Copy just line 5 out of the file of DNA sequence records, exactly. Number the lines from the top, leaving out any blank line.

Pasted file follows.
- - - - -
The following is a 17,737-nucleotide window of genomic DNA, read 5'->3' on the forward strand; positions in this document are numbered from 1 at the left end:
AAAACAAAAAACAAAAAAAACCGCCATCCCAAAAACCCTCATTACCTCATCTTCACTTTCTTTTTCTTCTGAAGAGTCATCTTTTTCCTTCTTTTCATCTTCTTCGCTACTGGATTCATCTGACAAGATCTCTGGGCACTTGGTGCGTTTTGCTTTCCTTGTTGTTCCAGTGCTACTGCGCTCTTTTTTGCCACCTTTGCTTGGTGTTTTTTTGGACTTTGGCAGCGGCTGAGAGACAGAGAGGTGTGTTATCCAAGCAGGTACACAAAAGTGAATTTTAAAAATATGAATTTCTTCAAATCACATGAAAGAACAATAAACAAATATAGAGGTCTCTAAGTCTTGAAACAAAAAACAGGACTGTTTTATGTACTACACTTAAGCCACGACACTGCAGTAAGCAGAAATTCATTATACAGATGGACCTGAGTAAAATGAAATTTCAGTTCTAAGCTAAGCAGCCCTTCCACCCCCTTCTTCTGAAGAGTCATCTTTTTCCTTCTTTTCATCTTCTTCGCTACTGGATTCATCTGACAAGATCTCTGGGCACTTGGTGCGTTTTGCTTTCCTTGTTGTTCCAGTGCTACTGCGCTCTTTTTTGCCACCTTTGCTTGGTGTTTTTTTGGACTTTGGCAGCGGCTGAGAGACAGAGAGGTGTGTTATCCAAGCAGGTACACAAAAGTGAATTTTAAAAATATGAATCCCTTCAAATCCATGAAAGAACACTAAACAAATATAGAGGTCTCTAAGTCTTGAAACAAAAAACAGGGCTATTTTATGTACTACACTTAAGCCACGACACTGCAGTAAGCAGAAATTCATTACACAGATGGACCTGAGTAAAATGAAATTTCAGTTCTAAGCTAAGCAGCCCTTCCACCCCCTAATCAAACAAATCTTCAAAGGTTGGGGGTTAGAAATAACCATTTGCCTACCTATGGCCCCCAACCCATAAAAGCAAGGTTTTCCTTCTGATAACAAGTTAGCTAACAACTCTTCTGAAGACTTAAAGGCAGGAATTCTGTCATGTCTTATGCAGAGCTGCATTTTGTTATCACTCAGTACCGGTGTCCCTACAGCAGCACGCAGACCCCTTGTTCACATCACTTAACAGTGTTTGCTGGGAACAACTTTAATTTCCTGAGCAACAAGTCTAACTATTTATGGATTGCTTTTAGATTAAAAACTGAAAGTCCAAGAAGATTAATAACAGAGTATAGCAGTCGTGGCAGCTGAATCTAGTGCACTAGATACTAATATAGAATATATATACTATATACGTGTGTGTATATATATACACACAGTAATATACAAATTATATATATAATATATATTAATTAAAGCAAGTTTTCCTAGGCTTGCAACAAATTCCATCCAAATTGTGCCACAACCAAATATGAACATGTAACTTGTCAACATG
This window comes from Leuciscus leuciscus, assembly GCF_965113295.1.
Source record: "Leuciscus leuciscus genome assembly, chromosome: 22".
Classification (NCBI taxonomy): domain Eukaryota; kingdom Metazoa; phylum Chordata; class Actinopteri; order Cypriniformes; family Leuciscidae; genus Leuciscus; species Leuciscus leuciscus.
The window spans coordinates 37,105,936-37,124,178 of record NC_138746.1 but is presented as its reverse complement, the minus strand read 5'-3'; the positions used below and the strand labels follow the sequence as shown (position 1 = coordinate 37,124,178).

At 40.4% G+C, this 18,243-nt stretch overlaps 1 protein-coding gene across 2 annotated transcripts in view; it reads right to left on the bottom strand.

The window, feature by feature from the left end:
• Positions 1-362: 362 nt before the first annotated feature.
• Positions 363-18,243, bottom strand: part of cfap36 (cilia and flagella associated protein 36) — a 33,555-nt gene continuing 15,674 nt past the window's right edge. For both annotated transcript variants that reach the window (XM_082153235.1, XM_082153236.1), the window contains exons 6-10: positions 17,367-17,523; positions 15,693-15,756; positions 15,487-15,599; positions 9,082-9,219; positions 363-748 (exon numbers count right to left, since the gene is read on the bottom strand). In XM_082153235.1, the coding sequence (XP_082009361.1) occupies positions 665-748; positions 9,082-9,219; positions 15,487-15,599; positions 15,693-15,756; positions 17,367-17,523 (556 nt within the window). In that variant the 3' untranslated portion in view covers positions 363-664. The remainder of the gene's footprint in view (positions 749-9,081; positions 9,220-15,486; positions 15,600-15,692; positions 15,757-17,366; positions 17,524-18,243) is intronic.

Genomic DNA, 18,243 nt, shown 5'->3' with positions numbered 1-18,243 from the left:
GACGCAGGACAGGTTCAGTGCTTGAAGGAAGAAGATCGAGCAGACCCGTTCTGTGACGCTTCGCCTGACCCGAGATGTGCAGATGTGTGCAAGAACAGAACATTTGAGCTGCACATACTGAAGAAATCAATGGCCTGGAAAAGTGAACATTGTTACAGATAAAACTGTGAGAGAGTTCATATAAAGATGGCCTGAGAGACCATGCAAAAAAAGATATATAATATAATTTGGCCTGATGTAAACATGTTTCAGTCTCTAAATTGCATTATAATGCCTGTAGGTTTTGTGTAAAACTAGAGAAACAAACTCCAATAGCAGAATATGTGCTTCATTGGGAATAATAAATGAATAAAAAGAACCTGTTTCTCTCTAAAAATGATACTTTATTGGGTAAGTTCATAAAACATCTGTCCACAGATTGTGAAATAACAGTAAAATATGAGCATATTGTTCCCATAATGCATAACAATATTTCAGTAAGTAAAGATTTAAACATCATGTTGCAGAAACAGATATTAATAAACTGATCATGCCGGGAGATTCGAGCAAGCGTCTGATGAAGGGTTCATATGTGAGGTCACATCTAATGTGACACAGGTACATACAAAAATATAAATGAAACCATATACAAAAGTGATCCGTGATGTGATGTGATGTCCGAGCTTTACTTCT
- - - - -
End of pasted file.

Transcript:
Classification (NCBI taxonomy): domain Eukaryota; kingdom Metazoa; phylum Chordata; class Actinopteri; order Cypriniformes; family Leuciscidae; genus Leuciscus; species Leuciscus leuciscus.